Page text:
She was never a career driven woman but she has been dedicated to taking care of people her entire life. She was the oldest of her siblings and she has outlived most of them. She raised seven children of her own and when I was a child she took care of me and my brothers, we didn’t go to daycare we were with her. Now that her children are also getting older and struggling with some severe health issues of their own I can sense that burden weighing down upon her.
Although she would never say it outloud, I think watching her children age plays a large role in her desire to give up. She is the type of woman who feels a sense of responsibility to take care of the people around her and because she is growing tired she has very little fight left in her, and a part of her is terrified that she may outlive one or more of her children.
My grandma is a straightforward unemotional woman. She is very private and has never been the type to air her dirty laundry; that would be unsightly. If any one of you told her I wrote a public article about her she would most definitely muster the energy to beat me senseless.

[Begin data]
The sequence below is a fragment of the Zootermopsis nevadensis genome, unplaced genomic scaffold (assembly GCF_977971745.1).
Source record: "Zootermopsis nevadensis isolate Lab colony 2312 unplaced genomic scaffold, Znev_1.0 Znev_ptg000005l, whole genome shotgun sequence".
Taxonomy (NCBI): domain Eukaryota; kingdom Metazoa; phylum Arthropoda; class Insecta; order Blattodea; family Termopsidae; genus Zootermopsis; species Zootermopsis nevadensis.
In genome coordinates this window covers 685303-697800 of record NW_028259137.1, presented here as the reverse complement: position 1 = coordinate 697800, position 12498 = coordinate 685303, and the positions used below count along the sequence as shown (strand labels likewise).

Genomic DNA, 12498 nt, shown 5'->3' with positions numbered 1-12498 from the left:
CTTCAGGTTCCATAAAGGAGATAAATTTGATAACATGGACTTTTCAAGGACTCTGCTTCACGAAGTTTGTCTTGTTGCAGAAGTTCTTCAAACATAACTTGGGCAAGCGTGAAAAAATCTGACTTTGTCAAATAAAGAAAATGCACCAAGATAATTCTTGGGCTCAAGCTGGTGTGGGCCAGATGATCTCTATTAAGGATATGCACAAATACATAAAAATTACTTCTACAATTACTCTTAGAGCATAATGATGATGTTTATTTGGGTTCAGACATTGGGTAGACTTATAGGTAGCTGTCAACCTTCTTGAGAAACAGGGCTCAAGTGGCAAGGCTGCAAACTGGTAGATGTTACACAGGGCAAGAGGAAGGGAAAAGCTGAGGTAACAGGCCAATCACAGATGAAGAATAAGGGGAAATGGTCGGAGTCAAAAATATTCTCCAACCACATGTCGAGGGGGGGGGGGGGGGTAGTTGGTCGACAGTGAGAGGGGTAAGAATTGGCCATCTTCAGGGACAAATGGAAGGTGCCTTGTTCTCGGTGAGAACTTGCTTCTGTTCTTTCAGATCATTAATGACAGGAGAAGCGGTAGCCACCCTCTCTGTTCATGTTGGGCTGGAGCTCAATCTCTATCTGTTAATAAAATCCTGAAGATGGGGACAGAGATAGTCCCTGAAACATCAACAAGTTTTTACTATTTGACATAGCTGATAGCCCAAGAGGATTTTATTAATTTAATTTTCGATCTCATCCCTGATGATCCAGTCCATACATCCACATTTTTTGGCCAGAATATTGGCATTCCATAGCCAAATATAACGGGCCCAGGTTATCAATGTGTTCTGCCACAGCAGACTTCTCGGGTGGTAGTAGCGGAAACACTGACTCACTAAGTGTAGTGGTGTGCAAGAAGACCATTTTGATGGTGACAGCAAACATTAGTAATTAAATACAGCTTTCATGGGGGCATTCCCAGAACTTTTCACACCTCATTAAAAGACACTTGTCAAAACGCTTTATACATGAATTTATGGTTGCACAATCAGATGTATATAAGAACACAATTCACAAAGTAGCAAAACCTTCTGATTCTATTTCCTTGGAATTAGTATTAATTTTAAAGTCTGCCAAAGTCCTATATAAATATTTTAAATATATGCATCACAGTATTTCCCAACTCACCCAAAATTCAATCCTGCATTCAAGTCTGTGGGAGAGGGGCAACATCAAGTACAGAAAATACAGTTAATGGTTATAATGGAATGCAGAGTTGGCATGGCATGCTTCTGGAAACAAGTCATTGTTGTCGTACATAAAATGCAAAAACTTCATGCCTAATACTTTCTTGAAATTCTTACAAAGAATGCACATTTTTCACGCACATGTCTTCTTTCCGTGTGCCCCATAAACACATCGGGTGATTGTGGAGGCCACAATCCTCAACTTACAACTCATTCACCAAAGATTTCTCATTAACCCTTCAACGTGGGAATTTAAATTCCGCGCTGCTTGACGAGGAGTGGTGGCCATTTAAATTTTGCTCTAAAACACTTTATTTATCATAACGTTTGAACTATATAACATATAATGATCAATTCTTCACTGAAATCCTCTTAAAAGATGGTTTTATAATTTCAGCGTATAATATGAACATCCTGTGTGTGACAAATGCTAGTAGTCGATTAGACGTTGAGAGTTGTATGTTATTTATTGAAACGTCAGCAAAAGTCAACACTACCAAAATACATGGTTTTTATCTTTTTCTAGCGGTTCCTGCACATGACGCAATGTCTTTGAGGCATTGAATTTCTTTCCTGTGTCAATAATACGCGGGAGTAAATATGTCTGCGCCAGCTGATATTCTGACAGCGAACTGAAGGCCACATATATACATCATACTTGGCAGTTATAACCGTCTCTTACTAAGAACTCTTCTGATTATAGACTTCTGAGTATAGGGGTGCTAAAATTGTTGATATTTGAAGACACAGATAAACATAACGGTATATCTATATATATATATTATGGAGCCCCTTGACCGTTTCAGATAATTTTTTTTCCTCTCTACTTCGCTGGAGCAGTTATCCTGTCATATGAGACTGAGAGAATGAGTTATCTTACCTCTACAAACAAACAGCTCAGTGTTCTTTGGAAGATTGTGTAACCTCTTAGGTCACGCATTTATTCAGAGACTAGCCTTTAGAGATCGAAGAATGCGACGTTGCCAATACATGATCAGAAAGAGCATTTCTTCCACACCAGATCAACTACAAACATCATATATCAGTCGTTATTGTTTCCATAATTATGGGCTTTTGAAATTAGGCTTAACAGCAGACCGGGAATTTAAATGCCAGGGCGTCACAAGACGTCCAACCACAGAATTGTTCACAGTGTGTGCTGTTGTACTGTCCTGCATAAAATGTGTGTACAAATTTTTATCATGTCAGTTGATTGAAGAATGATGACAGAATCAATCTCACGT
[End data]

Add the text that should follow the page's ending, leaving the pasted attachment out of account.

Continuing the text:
In our society there is no time to dedicate to the elderly and in general people certainly don’t have the tolerance. They are often seen as paranoid and senile or they are incorrectly labeled with dementia when they simply get slightly confused. An engine is not designed to run for ninety years without a tune up or a rebuild and neither is the human body.
People are not to be thrown away, especially when they still have something to say. Respect your elders, learn from them, take care of them, love them. Because like it or not you will grow old too. How would you feel if your life was treated as though it has meant absolutely nothing? The things you’ve accomplished, the things you’ve seen or said or done, your choices, the people you’ve surrounded yourself with, the children you’ve raised, the path you’ve walked; all of it is the quintessence of your being.
That means something and it is up to you to ensure that it means something to someone else. Lead by example. Take care of your grandparents or parents, teach the children in your life to live respectfully, take care of your own.
Grandma is a dying age group; she is of The Great Generation. She has lived through a lot and seen even more and it is my honor to know her and an even greater honor to have been loved by her.
Those of us who will be lucky enough to live a long and prosperous life will reach a point where we become old and frail and we will be too tired and unsure of our place in the world. We will lose the ability and the will to thrive because youth will have abandoned us. If we have raised families or secured life-long friends and there is at least one witness to our lives, just one someone to sit with us and to hold our hands at the end then we will have lived for the right reasons.